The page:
AUG
17
2008

People Behind KDE: Michael Pyne

In the next People Behind KDE interview, we stay in the United States of America (but leave in an underwater craft!) to meet a KDE developer who could be a JuKebox in another life, someone who helps you build development versions of KDE (staying on the bleeding edge without the pain!) - tonight's star of People Behind KDE is Michael Pyne.

Comments

what an interesting interview!


By Karl Leckerli at Sun, 2008/08/17 - 5:00am

Yes, I like it too. Especially since it reads far more like a dialog than previous installments did. Those read like a standard list of questions being answered and then send back. In this one, the interviewer responds to what is being answered, asks more questions. This makes for a far more interesting read. Good job!


By Andre at Mon, 2008/08/18 - 5:00am

Nice interview indeed.

I was going to ask where he found that wallpaper, but some googling led to this:

http://customize.org/wallpapers/42771


By AIK at Sun, 2008/08/17 - 5:00am

Michael's got a good employer - the Navy employed Grace Hopper, the discoverer of the computer bug - for most of her career as a programmer. So he's following in some great footsteps.


By John at Sun, 2008/08/17 - 5:00am

Yeah, it's been pretty good times in the sub fleet. I realize I kind of sounded down on the Navy but like I said overall it's been a good deal. Not sure that I will make it a career but it's hard to complain even after some of those days that seem like they will never end. The work is interesting and the people are awesome so although it would not have been my first choice if I could go back in time, I have no regrets.

I will mention however that my work for the Navy is completely unrelated to the work done by ADM Hopper, I was accepted into the Submarine community in spite of my Computer Science degree, not because of it.


By Michael Pyne at Mon, 2008/08/18 - 5:00am

Hello Michael,

imagine that: You could hack the bombs your submarine carries to not explode and exterminate life on earth. Just please, make no mistake.

Yours,
Kay


By Debian User at Tue, 2008/08/19 - 5:00am

Yeah, let's strip away our ability to defend ourselves. Good idea. Now we can all die together "peacefully".


By yman at Tue, 2008/08/19 - 5:00am

Debian User:

I'll talk about disarming our bombs when you've disarmed everyone else's. Sound fair? :P

Also I'm not really a big fan of getting beat up or stabbed, so I think we should also go and ban all clubs and knives.


By Michael Pyne at Wed, 2008/08/20 - 5:00am

Hey Michael, I'm ex-Navy myself. I was an airdale way back when the Enterprise was the only nuclear carrier. For this reason it was the choice instrument of sabre rattling and offered typical 8 month deployments. No senior people wanted to be there and thus you can imagine what kind of command it was. Sea dogs voted us most likely to sink back in 1976. It was around this time I was told Navy stands for "Never Again Volunteer Yourself".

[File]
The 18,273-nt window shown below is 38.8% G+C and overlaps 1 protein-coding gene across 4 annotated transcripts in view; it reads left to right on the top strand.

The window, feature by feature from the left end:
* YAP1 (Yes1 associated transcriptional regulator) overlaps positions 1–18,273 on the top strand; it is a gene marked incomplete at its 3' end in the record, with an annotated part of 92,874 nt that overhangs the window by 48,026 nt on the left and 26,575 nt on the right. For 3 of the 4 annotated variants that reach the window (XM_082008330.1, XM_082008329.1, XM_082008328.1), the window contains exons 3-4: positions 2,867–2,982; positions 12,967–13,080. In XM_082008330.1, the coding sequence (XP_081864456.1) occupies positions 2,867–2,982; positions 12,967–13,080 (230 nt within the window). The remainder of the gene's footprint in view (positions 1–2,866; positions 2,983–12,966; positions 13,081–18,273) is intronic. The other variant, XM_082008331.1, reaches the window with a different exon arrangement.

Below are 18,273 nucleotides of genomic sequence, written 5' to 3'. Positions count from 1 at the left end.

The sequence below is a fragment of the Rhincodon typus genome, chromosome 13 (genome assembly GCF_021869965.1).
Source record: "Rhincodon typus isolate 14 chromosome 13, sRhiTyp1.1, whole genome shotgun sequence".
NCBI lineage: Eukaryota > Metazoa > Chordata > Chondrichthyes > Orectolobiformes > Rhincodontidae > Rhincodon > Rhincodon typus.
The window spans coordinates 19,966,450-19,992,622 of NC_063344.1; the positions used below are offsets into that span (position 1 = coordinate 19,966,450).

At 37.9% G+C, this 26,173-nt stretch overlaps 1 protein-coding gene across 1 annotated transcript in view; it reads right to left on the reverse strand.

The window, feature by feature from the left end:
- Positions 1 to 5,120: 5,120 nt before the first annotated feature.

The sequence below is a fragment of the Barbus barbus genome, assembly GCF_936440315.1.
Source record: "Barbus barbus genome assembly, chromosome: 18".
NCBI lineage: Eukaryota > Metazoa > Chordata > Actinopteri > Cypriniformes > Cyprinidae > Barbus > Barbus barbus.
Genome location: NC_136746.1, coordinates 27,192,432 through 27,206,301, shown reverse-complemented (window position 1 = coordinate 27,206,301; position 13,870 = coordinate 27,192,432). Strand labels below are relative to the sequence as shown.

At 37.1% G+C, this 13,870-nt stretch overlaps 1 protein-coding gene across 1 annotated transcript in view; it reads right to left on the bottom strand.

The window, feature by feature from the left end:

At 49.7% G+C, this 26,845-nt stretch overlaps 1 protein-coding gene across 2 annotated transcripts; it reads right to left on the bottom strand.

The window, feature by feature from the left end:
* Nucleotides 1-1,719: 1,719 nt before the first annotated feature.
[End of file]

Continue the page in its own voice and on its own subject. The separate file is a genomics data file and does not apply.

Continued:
I am quite proud to have served. When I got out I had received one meritorious promotion and was the only Avionics Tech in my squadron fully qualified on all four versions of the A6 aircraft. I had zero downing gripes in 6 months as a flight deck troubleshooter. I loved those 100 hour work weeks of run don't walk in full gear and equitorial heat around 50 turning jets in 1100 feet (33.5 meters). I think it was partly that excellence was not rewarded without seniority that frustrated me. By the same token it was the first place I proved to myself I could achieve excellent performance and the discipline I learned impacted the rest of my life. I have no regrets but one nice thing about being old is that I can't wake up re-enlisted. ;-)

Anyway it's always fun to see others from the US in KDE and even cooler to see people in the Navy. You have my appreciation both for what you do for KDE and for standing ready to protect my freedom. I salute you.

Oh... and check out http://kittyhooch.com to see what I do now.


By Eric Laffoon at Wed, 2008/08/20 - 5:00am

She didn't discover the computer bug:

http://en.wikipedia.org/wiki/Software_bug


By anonymous coward at Mon, 2008/08/18 - 5:00am

Yeah, and everyone knows that wikipedia is so totally, 100% accurate at all times :-)


By Hmmmm at Mon, 2008/08/18 - 5:00am

If you don't like Wikipedia itself, take a look at the sources it cites relevant to that quotation. I just somehow doubt they'd make up a quote by Thomas Edison that uses the word "bug" in the modern sense, and cite it as well.

But I know everyone likes to hate on wikipedia even though I and many others rarely find any gross or even minor errors on it (maybe I'm just not looking at the right articles?).


By anonymous coward at Mon, 2008/08/18 - 5:00am

Ah shucks. It was such a good story!


By Ian Monroe at Mon, 2008/08/18 - 5:00am

"Football football or soccer football?" should obviously read "Football football or American football?" :-P